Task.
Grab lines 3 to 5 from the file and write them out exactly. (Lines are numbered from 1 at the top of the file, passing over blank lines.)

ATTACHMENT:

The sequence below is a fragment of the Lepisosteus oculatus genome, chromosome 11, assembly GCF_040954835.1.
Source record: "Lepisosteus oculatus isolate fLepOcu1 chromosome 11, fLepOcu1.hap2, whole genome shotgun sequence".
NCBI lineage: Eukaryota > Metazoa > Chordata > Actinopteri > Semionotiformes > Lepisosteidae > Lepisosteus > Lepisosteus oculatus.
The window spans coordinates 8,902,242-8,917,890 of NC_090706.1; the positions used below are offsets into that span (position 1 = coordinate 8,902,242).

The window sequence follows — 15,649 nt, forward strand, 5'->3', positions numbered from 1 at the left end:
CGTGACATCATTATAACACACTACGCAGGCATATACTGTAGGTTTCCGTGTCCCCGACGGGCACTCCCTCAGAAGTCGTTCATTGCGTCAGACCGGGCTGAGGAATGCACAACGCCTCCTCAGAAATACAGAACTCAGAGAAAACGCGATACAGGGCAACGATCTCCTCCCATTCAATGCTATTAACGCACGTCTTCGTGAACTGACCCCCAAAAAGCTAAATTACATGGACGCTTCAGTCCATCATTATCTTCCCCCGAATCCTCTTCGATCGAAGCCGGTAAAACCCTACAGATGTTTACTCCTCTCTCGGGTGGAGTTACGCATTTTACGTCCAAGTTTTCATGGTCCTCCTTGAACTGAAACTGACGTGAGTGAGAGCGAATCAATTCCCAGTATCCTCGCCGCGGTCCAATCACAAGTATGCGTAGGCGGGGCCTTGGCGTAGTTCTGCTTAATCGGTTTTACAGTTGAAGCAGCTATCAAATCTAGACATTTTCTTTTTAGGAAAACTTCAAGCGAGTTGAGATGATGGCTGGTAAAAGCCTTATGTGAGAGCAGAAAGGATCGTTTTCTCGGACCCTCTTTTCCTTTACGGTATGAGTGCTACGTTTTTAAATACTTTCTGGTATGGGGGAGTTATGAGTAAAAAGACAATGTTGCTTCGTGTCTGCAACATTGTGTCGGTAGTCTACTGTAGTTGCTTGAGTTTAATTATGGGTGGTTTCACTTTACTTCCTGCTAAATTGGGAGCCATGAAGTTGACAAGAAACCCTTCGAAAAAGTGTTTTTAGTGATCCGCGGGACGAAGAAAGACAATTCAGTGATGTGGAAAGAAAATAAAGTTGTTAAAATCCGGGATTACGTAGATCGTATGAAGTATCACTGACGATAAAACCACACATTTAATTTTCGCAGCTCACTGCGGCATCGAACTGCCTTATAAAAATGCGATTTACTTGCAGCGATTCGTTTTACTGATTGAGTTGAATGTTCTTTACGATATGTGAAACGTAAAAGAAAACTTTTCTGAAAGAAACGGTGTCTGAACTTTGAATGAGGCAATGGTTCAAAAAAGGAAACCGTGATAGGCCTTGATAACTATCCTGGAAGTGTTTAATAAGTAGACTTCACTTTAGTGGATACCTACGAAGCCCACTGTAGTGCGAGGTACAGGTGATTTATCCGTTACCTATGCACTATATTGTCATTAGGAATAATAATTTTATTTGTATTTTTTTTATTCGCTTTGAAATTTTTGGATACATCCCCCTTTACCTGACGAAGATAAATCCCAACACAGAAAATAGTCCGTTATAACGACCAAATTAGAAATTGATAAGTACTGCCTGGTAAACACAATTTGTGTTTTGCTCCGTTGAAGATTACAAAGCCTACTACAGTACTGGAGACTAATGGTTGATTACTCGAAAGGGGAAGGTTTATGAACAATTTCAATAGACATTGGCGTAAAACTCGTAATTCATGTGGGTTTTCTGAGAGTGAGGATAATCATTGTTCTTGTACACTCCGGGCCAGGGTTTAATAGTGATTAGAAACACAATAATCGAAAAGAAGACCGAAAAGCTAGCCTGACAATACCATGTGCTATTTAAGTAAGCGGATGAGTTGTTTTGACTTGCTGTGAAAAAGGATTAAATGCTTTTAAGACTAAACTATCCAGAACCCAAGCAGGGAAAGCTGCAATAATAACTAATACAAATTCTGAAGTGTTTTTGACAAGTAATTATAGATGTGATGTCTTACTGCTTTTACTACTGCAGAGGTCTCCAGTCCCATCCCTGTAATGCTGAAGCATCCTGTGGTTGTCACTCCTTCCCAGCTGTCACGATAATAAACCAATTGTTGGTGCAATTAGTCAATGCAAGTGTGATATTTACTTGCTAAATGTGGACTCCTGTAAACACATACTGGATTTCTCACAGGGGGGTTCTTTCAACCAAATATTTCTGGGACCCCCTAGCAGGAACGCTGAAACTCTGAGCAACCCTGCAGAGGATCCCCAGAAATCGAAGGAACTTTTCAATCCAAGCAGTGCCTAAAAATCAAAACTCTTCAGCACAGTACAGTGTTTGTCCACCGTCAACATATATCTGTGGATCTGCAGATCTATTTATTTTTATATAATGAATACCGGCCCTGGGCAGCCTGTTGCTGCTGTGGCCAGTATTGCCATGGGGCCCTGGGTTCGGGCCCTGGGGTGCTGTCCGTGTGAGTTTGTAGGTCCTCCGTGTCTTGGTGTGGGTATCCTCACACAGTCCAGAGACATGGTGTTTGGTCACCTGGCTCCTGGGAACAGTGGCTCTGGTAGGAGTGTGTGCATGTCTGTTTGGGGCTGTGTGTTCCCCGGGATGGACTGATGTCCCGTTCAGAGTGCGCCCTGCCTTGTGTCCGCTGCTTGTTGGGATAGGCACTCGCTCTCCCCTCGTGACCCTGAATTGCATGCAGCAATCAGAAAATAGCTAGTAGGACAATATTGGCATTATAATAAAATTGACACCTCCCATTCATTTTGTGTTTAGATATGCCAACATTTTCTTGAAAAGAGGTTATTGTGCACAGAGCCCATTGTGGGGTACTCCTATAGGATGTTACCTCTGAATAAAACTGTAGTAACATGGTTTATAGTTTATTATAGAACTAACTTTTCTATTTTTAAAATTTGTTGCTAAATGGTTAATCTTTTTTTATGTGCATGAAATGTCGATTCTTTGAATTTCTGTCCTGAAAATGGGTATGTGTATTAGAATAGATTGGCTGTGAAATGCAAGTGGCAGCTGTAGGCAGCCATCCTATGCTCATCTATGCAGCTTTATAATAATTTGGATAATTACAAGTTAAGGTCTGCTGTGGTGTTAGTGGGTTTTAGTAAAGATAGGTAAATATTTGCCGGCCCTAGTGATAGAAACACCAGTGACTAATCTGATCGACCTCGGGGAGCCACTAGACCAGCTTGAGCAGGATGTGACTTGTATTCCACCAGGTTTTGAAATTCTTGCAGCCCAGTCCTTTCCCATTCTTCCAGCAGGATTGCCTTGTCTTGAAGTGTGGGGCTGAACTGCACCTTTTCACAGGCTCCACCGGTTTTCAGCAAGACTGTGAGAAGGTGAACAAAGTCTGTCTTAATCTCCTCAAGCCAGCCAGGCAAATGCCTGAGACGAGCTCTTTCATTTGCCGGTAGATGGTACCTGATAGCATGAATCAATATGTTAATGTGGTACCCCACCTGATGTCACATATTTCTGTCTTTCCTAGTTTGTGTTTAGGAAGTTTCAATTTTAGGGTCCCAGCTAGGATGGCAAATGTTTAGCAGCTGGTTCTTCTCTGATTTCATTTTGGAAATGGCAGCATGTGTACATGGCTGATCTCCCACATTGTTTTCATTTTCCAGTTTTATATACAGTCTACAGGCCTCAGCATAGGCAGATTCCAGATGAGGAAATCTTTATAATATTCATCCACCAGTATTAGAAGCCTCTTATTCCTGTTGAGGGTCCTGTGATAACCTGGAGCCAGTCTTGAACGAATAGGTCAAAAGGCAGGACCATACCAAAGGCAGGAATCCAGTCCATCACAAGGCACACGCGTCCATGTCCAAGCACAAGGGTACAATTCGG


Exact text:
NCBI lineage: Eukaryota > Metazoa > Chordata > Actinopteri > Semionotiformes > Lepisosteidae > Lepisosteus > Lepisosteus oculatus.
The window spans coordinates 8,902,242-8,917,890 of NC_090706.1; the positions used below are offsets into that span (position 1 = coordinate 8,902,242).

The window sequence follows — 15,649 nt, forward strand, 5'->3', positions numbered from 1 at the left end: